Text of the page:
What is a Mutual Protection Pact?
A Mutual Protection Pact (MPP) is a treaty between two nations.
In a direct war (after a Natural Enemy or a Declaration of war) between two nations, all the players who reside in a region (citizenship doesn’t matter) belonging to a nation which is alliated with one of the two fighting countries can fight in the battle.
For example, if there’s anMPP between Italy and Croatia, all the citizens in Italian regions can fight in croatian battles and all the citizens in croatians regions can fight in italian ones.
A Mutual Protection Pact doesn’t work with Resistance Wars.
Mutual Protection Pact is a law that only Country Presidents can propose; when, from his administration panel, the president starts a vote, are automatically frozen 10000 ITL from the treasury of the two involved countries. If in both the Congresses the poll reaches the necessary quorum (the 50%+1 of the congress members), the law is approved and the two countries get the MPP, that has a duration of a month, but it immediately expires when two MPPs get in conflict, due to the Friend of a Friend Cancellation.
Another benefit of the Mutual Protection Pacts is the feature “Daily Orders”. A Military Unit, in fact, can set up as a Daily Order only a battle which his own coutry or an allied one is involved in. The Military Unit is located in the citizenship country of the creator when the MU was founded, and it can’t be changed.
The MPP’s must not be confused with the Alliances, that are more nations united to reach common goals (formalized in this page) or with the Peacy Treaty.
The cost of the Mutual Protection Pacts
Once upon a time, the cost of an MPP was 100 gold.
Since 2011, it has consisted in 10,000 ITL, making the costs for the two countries rise to 20000 ITL. For little nations like ours it is a huge amount of money, especially with the new Taxation Formula, one of the latest updates.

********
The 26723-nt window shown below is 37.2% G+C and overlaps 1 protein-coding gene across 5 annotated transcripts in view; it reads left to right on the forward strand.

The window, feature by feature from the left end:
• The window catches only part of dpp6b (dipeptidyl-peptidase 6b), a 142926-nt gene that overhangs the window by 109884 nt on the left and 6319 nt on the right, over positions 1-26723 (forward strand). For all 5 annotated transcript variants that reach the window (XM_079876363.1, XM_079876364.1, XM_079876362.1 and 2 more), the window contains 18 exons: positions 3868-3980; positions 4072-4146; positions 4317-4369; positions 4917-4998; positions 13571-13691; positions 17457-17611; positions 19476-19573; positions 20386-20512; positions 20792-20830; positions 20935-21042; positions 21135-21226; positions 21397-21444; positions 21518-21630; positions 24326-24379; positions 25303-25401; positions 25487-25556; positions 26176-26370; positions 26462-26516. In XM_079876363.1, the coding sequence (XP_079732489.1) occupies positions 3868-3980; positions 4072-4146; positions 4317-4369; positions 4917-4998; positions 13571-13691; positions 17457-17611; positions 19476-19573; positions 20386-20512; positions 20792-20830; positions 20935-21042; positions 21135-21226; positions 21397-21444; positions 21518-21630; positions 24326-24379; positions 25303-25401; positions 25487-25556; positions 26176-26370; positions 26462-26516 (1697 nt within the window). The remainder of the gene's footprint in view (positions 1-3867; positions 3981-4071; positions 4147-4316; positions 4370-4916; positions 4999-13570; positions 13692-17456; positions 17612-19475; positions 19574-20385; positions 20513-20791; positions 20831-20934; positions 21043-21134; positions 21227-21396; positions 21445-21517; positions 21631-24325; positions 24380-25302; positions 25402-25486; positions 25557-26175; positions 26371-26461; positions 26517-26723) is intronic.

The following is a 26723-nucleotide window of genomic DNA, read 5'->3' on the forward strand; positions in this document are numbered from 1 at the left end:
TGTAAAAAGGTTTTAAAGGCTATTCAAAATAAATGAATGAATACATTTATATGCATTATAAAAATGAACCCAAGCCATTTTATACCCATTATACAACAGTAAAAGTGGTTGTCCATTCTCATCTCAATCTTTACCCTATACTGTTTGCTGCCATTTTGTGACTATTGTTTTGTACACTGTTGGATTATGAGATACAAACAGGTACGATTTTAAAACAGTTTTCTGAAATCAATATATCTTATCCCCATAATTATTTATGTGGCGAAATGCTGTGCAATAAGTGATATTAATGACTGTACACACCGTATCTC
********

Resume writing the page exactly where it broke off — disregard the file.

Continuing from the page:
A country that does not reaches the full amount of taxes which are imposed by the commercial changes, that grow comparatively with the number of possessed regions and original regions (plus a 20% of bonus taxes). That’s why, with many little nations’s choice of putting the taxes at the lowest possible, it involves that little countries taxes are null, and the incomings only come from speculation. That’s why 10000 ITL is too much for our actual conditions.
And so what?
With such a high price, it’s very hard for little countries to sign an MPP.
• little countries can’t be helped from bigger nations and can’t win any battle;
• with a so huge cost every nations tries to sign MPPs with bigger nations, leaving little countries alone;
• mutual protection pacts mean no friendship, they are just used to cover its back and to make the game more boring.
This is like a suicide that can only emphasize and stress the differences between the core and the periphery countries.
What are we asking for?
We’re asking the admins to fix the rules about MPPs putting on a more equal system. First of all, it’s not fair that a small country like Belgium has to pay the same lump sum as a huge and powerful country like Serbia: why don’t make pacts prices proportional to number of citizens and regions of the contracting countries? That would balance powers, like declaration of war and airstrike formulas do.
Furthermore, pacts could provide facilities to productivity. For example, signing a pact with neighbouring countries could threave a trade route to distant regions, if the allied countries build a “chain” to them. Otherwise, pacts may let countries share their bonus. That would help little and medium countries, making the economy more interesting for their citizens and making them grow stronger: that would make the game funnier.
If two countries sign a pact, their citizens would pay less to publish in their ally: the publishing fee per article in foreign countries should be reduced to 1 GOLD, if target country has a MPP with the sender’s. That would make interactions between allies cheaper and maybe boost the growing of friendship between citizens.
Lastly, pacts could discount licenses prices and allow countries to set exception to the import tax, protecting trade between small countries.